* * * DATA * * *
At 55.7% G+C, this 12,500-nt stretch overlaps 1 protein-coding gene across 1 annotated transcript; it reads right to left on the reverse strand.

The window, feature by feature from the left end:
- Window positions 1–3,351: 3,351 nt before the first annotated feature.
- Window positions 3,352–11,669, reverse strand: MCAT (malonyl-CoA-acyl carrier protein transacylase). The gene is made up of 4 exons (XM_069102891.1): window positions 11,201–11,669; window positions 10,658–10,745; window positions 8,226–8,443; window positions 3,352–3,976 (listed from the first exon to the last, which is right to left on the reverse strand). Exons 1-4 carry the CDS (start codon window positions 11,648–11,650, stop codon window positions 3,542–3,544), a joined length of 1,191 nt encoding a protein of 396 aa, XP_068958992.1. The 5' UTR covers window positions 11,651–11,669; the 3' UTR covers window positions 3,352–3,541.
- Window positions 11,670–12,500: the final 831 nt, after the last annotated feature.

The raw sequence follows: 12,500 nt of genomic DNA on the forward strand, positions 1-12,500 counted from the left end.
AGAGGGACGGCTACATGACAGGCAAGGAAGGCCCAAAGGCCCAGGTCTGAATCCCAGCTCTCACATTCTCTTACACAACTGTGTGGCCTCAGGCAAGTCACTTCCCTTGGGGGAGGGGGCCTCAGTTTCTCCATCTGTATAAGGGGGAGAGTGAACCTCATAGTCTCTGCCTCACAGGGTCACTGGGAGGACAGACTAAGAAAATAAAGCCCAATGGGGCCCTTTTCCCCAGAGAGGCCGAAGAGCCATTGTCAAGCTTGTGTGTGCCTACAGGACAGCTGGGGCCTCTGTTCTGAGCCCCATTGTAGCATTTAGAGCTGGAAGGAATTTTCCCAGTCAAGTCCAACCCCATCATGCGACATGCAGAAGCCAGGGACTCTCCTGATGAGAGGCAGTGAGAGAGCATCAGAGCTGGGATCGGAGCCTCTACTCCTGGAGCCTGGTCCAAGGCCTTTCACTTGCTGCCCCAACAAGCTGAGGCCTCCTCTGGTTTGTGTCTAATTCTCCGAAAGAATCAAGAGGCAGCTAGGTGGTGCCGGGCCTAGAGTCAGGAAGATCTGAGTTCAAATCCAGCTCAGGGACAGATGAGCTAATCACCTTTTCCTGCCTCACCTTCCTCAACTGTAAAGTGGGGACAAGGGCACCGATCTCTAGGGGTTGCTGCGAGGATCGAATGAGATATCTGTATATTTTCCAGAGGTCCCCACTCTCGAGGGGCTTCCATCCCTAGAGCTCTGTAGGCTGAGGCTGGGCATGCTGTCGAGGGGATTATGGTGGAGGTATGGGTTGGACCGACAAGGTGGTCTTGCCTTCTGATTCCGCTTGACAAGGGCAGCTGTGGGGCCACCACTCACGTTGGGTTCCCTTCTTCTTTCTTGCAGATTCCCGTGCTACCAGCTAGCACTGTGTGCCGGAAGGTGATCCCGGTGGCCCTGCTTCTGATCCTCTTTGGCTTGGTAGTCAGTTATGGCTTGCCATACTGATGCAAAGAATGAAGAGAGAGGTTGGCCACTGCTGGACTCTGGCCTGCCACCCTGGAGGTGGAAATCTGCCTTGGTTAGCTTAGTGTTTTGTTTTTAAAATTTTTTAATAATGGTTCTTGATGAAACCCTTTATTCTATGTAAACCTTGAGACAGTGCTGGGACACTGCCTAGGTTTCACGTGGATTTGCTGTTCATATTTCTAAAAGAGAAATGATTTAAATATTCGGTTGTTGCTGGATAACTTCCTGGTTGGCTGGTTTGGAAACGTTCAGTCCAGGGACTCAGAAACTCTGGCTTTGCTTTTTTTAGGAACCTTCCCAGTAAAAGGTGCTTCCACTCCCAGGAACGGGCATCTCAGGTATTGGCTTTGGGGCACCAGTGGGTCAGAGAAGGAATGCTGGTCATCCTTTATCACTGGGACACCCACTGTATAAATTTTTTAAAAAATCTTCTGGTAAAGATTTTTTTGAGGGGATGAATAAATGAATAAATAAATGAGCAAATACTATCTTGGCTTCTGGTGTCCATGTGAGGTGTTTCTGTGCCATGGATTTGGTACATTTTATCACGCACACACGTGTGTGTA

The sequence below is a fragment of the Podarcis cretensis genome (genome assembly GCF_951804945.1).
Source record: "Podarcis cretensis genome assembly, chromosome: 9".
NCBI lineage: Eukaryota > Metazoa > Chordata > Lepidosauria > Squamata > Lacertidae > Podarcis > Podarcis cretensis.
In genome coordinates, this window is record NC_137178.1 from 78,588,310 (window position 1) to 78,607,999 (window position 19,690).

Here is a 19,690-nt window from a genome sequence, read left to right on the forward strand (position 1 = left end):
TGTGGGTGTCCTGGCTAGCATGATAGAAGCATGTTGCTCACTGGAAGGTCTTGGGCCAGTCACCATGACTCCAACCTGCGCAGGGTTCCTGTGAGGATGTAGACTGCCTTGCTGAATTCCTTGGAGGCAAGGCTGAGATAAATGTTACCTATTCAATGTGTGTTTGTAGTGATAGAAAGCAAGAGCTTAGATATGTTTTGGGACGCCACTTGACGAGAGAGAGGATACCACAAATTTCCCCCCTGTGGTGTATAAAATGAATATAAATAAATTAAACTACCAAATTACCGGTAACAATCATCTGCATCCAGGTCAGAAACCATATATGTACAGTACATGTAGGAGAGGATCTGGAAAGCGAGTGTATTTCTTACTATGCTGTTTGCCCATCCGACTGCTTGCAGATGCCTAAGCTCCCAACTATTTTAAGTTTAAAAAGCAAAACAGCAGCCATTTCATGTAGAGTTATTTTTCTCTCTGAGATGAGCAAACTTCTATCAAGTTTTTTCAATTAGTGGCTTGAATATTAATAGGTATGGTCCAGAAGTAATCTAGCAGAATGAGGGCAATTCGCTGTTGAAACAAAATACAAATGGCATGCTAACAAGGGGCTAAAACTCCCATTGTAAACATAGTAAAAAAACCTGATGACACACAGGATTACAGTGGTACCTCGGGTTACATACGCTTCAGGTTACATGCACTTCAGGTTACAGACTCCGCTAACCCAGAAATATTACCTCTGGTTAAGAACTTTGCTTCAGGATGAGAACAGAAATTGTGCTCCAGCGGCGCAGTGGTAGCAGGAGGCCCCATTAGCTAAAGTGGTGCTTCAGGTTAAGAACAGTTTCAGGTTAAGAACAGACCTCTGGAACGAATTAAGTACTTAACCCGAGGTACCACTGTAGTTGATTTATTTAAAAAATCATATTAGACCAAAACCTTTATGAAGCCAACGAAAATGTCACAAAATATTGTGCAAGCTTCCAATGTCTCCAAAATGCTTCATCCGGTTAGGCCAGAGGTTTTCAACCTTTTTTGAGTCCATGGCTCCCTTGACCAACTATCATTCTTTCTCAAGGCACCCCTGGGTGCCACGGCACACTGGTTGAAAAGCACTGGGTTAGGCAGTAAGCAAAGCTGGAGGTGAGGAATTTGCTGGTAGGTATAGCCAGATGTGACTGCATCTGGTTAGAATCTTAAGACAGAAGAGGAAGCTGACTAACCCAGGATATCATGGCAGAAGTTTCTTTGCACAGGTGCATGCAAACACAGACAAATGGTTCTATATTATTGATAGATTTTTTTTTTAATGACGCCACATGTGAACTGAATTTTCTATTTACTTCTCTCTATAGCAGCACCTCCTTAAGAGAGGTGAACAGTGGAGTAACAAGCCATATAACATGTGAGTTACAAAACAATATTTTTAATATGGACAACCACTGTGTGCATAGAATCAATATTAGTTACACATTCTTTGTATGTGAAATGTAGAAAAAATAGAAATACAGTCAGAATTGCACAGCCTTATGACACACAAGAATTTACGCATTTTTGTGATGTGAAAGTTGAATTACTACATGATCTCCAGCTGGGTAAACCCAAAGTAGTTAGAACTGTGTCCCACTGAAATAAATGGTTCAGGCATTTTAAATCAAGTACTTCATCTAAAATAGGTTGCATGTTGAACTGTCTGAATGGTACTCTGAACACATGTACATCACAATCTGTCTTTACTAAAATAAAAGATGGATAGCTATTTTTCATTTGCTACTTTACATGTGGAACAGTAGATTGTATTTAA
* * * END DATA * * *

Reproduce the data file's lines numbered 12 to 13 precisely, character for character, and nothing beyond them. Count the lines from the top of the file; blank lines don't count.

Here is a 19,690-nt window from a genome sequence, read left to right on the forward strand (position 1 = left end):
TGTGGGTGTCCTGGCTAGCATGATAGAAGCATGTTGCTCACTGGAAGGTCTTGGGCCAGTCACCATGACTCCAACCTGCGCAGGGTTCCTGTGAGGATGTAGACTGCCTTGCTGAATTCCTTGGAGGCAAGGCTGAGATAAATGTTACCTATTCAATGTGTGTTTGTAGTGATAGAAAGCAAGAGCTTAGATATGTTTTGGGACGCCACTTGACGAGAGAGAGGATACCACAAATTTCCCCCCTGTGGTGTATAAAATGAATATAAATAAATTAAACTACCAAATTACCGGTAACAATCATCTGCATCCAGGTCAGAAACCATATATGTACAGTACATGTAGGAGAGGATCTGGAAAGCGAGTGTATTTCTTACTATGCTGTTTGCCCATCCGACTGCTTGCAGATGCCTAAGCTCCCAACTATTTTAAGTTTAAAAAGCAAAACAGCAGCCATTTCATGTAGAGTTATTTTTCTCTCTGAGATGAGCAAACTTCTATCAAGTTTTTTCAATTAGTGGCTTGAATATTAATAGGTATGGTCCAGAAGTAATCTAGCAGAATGAGGGCAATTCGCTGTTGAAACAAAATACAAATGGCATGCTAACAAGGGGCTAAAACTCCCATTGTAAACATAGTAAAAAAACCTGATGACACACAGGATTACAGTGGTACCTCGGGTTACATACGCTTCAGGTTACATGCACTTCAGGTTACAGACTCCGCTAACCCAGAAATATTACCTCTGGTTAAGAACTTTGCTTCAGGATGAGAACAGAAATTGTGCTCCAGCGGCGCAGTGGTAGCAGGAGGCCCCATTAGCTAAAGTGGTGCTTCAGGTTAAGAACAGTTTCAGGTTAAGAACAGACCTCTGGAACGAATTAAGTACTTAACCCGAGGTACCACTGTAGTTGATTTATTTAAAAAATCATATTAGACCAAAACCTTTATGAAGCCAACGAAAATGTCACAAAATATTGTGCAAGCTTCCAATGTCTCCAAAATGCTTCATCCGGTTAGGCCAGAGGTTTTCAACCTTTTTTGAGTCCATGGCTCCCTTGACCAACTATCATTCTTTCTCAAGGCACCCCTGGGTGCCACGGCACACTGGTTGAAAAGCACTGGGTTAGGCAGTAAGCAAAGCTGGAGGTGAGGAATTTGCTGGTAGGTATAGCCAGATGTGACTGCATCTGGTTAGAATCTTAAGACAGAAGAGGAAGCTGACTAACCCAGGATATCATGGCAGAAGTTTCTTTGCACAGGTGCATGCAAACACAGACAAATGGTTCTATATTATTGATAGATTTTTTTTTTAATGACGCCACATGTGAACTGAATTTTCTATTTACTTCTCTCTATAGCAGCACCTCCTTAAGAGAGGTGAACAGTGGAGTAACAAGCCATATAACATGTGAGTTACAAAACAATATTTTTAATATGGACAACCACTGTGTGCATAGAATCAATATTAGTTACACATTCTTTGTATGTGAAATGTAGAAAAAATAGAAATACAGTCAGAATTGCACAGCCTTATGACACACAAGAATTTACGCATTTTTGTGATGTGAAAGTTGAATTACTACATGATCTCCAGCTGGGTAAACCCAAAGTAGTTAGAACTGTGTCCCACTGAAATAAATGGTTCAGGCATTTTAAATCAAGTACTTCATCTAAAATAGGTTGCATGTTGAACTGTCTGAATGGTACTCTGAACACATGTACATCACAATCTGTCTTTACTAAAATAAAAGATGGATAGCTATTTTTCATTTGCTACTTTACATGTGGAACAGTAGATTGTATTTAA